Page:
Despite its reputation for being open source, Google actually has a pretty tight grip on Android.
For instance, the search giant forbids any OEM interested in selling devices with its mobile operating system unless it agrees to include all of its apps and services as part of the package. This includes YouTube, Gmail, and Hangouts, among others.
Google's stringent prerequisites were unearthed by Harvard Business School professor Ben Edelman, who specializes in Internet privacy issues. Edelmen cited business documents obtained from the public record of the Oracle America v. Google litigation, according to ZDNet. The documents mention Google's Mobile Application Distribution Agreement (MADA), which contains several criteria that manufacturers, such as Samsung and HTC, are required to follow if they're to continue distributing Android on their devices.
Unless otherwise approved by Googie in writing: (1) Company will preload all Google Applications approved in the applicable Territory or Territories on each Device; (2) Google Phone-top Search and the Android Market Client leon must be placed at least on the panel immediately adjacent to the Default Home Screen; (3) all other Google Applications will be placed no more than one level below the Phone Top; and (4) Google Phone-top Search must be set as the default search provider for all Web search aocess [sic] points on the
Device. Notwithstanding the foregoing, there are no placement requirements for Optional Google Applications. For clarity, "Web search" shall not include data on the Device.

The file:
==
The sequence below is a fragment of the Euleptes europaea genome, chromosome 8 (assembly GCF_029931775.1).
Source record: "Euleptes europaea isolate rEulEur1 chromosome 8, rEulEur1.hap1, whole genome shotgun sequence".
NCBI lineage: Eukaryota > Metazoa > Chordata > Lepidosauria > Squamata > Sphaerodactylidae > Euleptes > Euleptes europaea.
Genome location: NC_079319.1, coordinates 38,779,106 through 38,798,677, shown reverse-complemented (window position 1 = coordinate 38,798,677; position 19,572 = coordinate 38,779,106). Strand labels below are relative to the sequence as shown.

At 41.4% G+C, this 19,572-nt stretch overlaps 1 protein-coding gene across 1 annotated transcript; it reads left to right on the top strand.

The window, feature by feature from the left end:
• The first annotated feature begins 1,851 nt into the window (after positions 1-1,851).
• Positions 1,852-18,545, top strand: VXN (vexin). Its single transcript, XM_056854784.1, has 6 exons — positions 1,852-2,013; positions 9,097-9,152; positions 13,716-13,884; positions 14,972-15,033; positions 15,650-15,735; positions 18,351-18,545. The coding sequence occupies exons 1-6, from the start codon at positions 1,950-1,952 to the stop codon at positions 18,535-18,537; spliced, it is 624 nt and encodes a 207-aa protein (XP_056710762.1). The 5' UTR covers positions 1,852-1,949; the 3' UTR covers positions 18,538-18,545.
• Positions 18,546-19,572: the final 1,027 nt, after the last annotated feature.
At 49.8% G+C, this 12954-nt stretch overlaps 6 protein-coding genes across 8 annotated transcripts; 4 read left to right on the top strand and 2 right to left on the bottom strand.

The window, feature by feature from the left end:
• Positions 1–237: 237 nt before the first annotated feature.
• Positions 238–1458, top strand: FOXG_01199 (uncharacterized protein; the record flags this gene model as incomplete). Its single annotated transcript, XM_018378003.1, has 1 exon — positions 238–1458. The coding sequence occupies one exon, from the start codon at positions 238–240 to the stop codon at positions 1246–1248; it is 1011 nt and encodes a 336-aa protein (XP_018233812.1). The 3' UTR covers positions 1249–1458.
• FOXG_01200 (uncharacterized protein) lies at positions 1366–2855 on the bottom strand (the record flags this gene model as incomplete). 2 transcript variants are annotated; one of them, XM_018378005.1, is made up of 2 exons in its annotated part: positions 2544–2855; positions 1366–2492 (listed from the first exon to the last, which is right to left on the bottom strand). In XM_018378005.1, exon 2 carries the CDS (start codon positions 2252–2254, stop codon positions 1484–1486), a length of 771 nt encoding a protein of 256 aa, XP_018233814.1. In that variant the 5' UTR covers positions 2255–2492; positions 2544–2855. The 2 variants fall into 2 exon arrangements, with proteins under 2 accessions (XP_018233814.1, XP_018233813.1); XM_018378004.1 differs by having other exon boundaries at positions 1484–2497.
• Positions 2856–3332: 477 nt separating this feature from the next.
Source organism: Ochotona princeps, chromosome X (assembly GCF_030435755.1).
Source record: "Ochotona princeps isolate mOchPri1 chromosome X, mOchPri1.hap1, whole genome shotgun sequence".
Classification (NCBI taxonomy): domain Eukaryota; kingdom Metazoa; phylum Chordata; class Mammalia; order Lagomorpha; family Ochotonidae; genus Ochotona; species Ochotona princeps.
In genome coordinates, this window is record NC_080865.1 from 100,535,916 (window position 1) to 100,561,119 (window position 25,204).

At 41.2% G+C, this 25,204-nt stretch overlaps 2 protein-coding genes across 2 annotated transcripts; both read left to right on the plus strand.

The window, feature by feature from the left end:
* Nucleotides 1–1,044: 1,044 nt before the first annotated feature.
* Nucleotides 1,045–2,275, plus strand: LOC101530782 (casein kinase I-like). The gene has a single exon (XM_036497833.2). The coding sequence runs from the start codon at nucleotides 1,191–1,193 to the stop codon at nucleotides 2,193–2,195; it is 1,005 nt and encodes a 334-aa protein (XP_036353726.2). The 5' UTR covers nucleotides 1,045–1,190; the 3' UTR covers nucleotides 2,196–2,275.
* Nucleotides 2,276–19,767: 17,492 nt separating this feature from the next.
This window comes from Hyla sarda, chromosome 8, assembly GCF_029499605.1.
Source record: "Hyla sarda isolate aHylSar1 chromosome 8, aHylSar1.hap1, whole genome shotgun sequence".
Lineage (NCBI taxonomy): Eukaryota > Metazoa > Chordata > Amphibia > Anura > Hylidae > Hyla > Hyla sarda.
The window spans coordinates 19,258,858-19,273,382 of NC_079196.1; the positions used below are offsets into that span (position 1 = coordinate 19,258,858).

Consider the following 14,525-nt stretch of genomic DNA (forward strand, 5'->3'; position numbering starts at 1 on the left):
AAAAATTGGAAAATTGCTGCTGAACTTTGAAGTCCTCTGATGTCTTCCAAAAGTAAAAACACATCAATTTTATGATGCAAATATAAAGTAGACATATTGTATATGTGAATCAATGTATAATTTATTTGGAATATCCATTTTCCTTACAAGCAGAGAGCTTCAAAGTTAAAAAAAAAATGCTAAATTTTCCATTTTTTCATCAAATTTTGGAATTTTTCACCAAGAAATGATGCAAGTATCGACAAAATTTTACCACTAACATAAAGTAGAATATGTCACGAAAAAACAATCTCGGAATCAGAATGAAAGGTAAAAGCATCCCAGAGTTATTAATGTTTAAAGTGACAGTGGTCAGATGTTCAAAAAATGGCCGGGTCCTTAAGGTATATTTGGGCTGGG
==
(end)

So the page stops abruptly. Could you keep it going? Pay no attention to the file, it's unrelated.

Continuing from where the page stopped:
Additionally, Google requires that its Network Location Provider API is installed and set as the default.
None of this is a surprise considering that Google has been pulling the reins back on how much control manufacturers have over Android, including requiring them to ship devices with an up-to-date version of Android. The search giant has to maintain some sort of control to keep Android competitive with other mobile operating systems, and to ensure that its voice isn't lost in the shuffle of the liberties the OEMs have taken with it. Companies like Samsung and LG are notorious for attempting to push their own applications, services, and app stores alongside Google's on their respective handsets.
Google also just signed a long-term deal with Samsung to further their partnership. Samsung's Deputy General Counsel for Patents at Google, Allen Lo, said, "By working together on agreements like this, companies can reduce the potential for litigation and focus instead on innovation." But it's really just another way for Google to maintain control over what the biggest manufacturer of Android devices is doing with its open source operating system, and to bring back a little more unity to a severely fragmented platform.